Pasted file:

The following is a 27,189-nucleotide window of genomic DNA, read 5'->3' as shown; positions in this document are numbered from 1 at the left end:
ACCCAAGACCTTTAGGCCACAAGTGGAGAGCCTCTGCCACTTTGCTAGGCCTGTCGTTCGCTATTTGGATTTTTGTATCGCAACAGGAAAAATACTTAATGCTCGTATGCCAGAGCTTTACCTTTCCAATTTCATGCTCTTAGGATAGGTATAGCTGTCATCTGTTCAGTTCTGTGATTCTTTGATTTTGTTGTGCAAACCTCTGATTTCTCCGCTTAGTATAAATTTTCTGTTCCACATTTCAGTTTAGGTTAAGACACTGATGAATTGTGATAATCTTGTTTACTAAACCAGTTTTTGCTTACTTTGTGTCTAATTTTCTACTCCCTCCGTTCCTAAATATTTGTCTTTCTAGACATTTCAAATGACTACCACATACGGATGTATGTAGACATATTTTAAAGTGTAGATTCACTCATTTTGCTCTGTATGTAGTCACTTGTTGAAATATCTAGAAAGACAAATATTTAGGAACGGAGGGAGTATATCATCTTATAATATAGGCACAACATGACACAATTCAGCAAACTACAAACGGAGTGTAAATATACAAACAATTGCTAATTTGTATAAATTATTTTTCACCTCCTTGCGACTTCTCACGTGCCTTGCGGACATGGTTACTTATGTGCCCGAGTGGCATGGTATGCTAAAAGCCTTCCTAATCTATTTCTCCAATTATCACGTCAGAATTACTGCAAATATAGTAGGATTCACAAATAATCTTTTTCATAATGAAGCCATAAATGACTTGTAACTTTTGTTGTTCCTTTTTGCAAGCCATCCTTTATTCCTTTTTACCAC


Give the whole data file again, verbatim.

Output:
The following is a 27,189-nucleotide window of genomic DNA, read 5'->3' as shown; positions in this document are numbered from 1 at the left end:
ACCCAAGACCTTTAGGCCACAAGTGGAGAGCCTCTGCCACTTTGCTAGGCCTGTCGTTCGCTATTTGGATTTTTGTATCGCAACAGGAAAAATACTTAATGCTCGTATGCCAGAGCTTTACCTTTCCAATTTCATGCTCTTAGGATAGGTATAGCTGTCATCTGTTCAGTTCTGTGATTCTTTGATTTTGTTGTGCAAACCTCTGATTTCTCCGCTTAGTATAAATTTTCTGTTCCACATTTCAGTTTAGGTTAAGACACTGATGAATTGTGATAATCTTGTTTACTAAACCAGTTTTTGCTTACTTTGTGTCTAATTTTCTACTCCCTCCGTTCCTAAATATTTGTCTTTCTAGACATTTCAAATGACTACCACATACGGATGTATGTAGACATATTTTAAAGTGTAGATTCACTCATTTTGCTCTGTATGTAGTCACTTGTTGAAATATCTAGAAAGACAAATATTTAGGAACGGAGGGAGTATATCATCTTATAATATAGGCACAACATGACACAATTCAGCAAACTACAAACGGAGTGTAAATATACAAACAATTGCTAATTTGTATAAATTATTTTTCACCTCCTTGCGACTTCTCACGTGCCTTGCGGACATGGTTACTTATGTGCCCGAGTGGCATGGTATGCTAAAAGCCTTCCTAATCTATTTCTCCAATTATCACGTCAGAATTACTGCAAATATAGTAGGATTCACAAATAATCTTTTTCATAATGAAGCCATAAATGACTTGTAACTTTTGTTGTTCCTTTTTGCAAGCCATCCTTTATTCCTTTTTACCAC